HOWL Colorado

DNR sets ‘conservative’ quotas for Wisconsin’s first wolf hunt

The Department of Natural Resources has set a preliminary harvest quota of 142 to 233 wolves for the hunting and trapping season planned to begin in October.The agency released the figures Wednesday in advance of four meetings planned to collect public input on what would be Wisconsin’s first regulated wolf harvest.

“We’re trying to be somewhat conservative this first year,” said Bill Vander Zouwen, DNR wildlife manager. “Our goal is to reduce wolf numbers but also retain a viable population.”

The agency’s plan calls for seven wolf harvest zones, each with a quota. Zones that have experienced more problems with wolf depredations will have higher quotas, Vander Zouwen said.

The plan would also place added hunting and trapping pressure outside of the core wolf range, a tactic designed to allow higher wolf numbers in the best wolf habitat as well as curb wolves from moving into new areas.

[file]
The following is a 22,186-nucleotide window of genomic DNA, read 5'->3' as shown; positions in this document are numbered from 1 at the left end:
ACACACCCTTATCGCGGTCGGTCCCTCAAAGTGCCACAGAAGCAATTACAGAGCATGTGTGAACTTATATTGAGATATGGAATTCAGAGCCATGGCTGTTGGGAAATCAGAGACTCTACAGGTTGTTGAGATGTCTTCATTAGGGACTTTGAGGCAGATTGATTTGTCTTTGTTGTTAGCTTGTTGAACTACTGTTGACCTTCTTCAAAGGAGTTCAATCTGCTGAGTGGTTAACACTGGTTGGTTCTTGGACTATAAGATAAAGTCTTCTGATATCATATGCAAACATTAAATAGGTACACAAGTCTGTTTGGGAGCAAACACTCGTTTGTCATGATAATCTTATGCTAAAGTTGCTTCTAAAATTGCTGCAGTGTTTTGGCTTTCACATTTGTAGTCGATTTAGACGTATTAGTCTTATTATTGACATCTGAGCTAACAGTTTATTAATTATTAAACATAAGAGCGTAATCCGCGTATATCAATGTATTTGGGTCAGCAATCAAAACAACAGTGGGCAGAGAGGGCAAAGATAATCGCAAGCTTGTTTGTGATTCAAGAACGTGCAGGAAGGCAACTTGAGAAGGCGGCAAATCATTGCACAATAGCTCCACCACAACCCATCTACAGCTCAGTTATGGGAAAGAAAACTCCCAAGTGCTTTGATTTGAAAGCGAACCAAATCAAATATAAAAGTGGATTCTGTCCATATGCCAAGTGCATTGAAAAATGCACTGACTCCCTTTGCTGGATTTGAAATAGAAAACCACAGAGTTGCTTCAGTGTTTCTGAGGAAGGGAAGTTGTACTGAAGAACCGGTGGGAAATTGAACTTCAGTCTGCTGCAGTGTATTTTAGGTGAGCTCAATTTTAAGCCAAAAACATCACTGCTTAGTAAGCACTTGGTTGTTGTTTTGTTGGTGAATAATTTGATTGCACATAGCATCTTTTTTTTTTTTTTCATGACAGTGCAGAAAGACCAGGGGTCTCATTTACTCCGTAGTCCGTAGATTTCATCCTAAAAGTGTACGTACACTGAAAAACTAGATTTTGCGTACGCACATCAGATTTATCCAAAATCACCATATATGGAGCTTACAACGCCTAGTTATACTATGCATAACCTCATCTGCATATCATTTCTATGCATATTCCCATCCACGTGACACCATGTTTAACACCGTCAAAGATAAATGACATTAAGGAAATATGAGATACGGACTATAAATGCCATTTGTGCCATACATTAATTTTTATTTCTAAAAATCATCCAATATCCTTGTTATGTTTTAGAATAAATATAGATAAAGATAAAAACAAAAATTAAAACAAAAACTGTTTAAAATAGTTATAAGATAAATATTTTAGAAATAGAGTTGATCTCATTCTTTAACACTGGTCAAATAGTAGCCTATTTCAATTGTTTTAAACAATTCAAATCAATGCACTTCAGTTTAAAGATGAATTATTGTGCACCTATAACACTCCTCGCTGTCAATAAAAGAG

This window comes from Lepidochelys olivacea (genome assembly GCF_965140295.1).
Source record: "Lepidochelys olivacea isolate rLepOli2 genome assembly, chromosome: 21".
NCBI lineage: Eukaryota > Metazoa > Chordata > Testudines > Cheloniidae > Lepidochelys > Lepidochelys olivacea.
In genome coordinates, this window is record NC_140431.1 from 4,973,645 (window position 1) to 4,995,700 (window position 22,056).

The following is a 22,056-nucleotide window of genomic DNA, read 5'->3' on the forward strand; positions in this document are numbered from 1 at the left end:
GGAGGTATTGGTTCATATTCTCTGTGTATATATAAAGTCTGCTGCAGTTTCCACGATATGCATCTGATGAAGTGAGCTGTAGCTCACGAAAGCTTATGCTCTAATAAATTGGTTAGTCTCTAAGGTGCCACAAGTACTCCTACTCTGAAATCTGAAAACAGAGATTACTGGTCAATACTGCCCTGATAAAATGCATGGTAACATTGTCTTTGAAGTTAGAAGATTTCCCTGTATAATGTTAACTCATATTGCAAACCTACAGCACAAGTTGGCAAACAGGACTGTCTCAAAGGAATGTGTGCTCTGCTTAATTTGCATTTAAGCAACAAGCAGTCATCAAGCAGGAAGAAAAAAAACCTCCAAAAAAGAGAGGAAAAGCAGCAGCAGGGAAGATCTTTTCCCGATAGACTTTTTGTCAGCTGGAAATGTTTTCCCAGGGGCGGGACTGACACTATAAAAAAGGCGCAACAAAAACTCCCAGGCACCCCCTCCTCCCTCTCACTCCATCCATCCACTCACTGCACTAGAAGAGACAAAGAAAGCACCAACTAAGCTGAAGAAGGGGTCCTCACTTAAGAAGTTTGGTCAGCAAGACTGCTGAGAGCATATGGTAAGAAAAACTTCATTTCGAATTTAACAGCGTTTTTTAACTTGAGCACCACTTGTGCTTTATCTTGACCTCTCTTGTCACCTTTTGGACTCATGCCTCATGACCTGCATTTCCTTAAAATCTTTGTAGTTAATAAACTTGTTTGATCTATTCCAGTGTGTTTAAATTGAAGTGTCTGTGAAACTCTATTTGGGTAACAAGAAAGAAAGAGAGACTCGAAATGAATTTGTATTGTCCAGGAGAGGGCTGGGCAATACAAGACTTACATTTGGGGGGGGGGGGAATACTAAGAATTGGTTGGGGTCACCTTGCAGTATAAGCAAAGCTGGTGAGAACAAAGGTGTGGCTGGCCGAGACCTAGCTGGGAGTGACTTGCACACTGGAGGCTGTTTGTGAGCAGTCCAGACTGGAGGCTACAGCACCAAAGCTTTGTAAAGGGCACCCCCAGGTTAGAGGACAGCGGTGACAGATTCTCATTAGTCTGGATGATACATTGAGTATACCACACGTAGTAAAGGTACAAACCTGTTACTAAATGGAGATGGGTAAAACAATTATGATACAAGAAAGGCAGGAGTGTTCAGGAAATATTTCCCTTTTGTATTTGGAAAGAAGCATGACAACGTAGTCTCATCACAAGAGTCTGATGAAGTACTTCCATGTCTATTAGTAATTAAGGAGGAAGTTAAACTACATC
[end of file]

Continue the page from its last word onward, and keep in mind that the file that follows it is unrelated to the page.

Hunters and trappers would be required to register wolves by telephone or Internet within 24 hours of the kill. The state would issue an emergency closure in any zone that reached its quota.

Wisconsin had an estimated population of 815 to 880 wolves in late winter, according to the DNR. The recovery goal for the state was 350 wolves outside American Indian reservations…

Read the entire article on jsonline.com: DNR sets ‘conservative’ quotas for Wisconsin’s first wolf hunt

Editor note: Does 25 percent of the entire state’s population seem ‘conservative’ to you? And it is interesting to note that once again, the conversation revolves around the “recovery goal” as some ideal maximum recommended number.

Don’t they get it? It’s a MINIMUM requirement to determine that a population is recovered to the point that it isn’t threatened with imminent extinction. A healthy wolf population must support genetic diversity, and also represent a number which can guarantee a strong population dozens of generations in to the future.

Therefore, 350 is not the magic number for Wisconsin much like 10 breeding pairs is not the magic number for Idaho or Montana.

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